BY DANIELLE ERTLE
SC Staff Writer
As advances in Internet and computing technology makes accessing them more affordable and widespread in use, online collegiate-level courses are becoming more common.
However, the convenience and quality of online courses has been debated among both students and professors.
While some students enjoy sitting at home in pajamas and doing class work over trudging to class every day, it can be questioned whether or not online classes take away the connection between students and professors.
At ESU, online classes are available during all semesters. The classes are run completely through D2L, with some of the professors requesting certain times for students to go online and “go to class.”
Students who plan to take online classes should have a good computer system and a stable high-speed Internet connection.
Also, it’s recommended to keep in contact with the professor as much as possible about class assignments, what the course will be about before the semester begins, and if a face-to-face meeting is required at any time during the semester.
Students’ opinions on online classes seem to vary. For ESU student Meghan Braun, she has taken two online classes and holds mixed views on them. Last semester she took a reading class online that she genuinely enjoyed.
“We met online as a class once a week,” she said. “I would prefer to be face to face but this class was not that different since there was a lot of communication with the professor.”
“In this class we didn’t communicate with the professor the same way. I had to be self-motivated and it was difficult to ask questions if I was confused on assignments,” she said.
These difficulties caused her to drop the class after the first weeks and take it on campus during the fall semester.
English professor, Sandra Eckard, says that she is a “people person” who enjoys getting to know her students’ strengths and weaknesses, basing them on a community of people coming together and learning new subjects.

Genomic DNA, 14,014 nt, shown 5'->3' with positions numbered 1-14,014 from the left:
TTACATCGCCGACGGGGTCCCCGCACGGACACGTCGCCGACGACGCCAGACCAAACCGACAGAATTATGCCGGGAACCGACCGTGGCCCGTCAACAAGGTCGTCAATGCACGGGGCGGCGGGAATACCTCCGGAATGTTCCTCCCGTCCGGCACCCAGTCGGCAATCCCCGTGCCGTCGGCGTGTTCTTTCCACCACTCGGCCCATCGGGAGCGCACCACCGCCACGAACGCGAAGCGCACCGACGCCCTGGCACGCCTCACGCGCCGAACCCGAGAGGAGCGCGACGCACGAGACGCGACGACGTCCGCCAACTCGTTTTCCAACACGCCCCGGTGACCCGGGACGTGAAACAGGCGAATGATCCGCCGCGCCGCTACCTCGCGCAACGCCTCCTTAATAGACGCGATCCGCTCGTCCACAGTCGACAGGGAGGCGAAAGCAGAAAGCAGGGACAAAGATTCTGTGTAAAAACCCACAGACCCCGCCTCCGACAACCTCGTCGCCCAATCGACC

She prefers the on-campus classes, but she does mention the advantages of teaching online classes, which she does during the Winter and Summer sessions.
“I have some students work incredibly hard, and the format online does seem to work well for them. However, I do believe it takes motivation and dedication to independently complete a class successfully online,” she says.
With 20-30 students signing up for her online classes each semester, she would hope each student would follow the advice she gives to those wishing to take an online class.
“If I could give students advice on taking an online class, I would encourage them to start early on tasks, work on class reading or assignments daily, and contact the instructor with questions to build a relationship so that the same outcome of learning can happen both online or in class.”
Depending on how a student learns, an online class could either be something they’ll excel in, or it could serve as a detriment to their learning process. The quality of online classes depends on the class and the professor teaching it.
If students wish to take advantage of online classes, a whole list of classes for the Winter and Spring semesters are available online now. Registration begins for the Winter semester on November 4 through December 2.
Email Danielle at: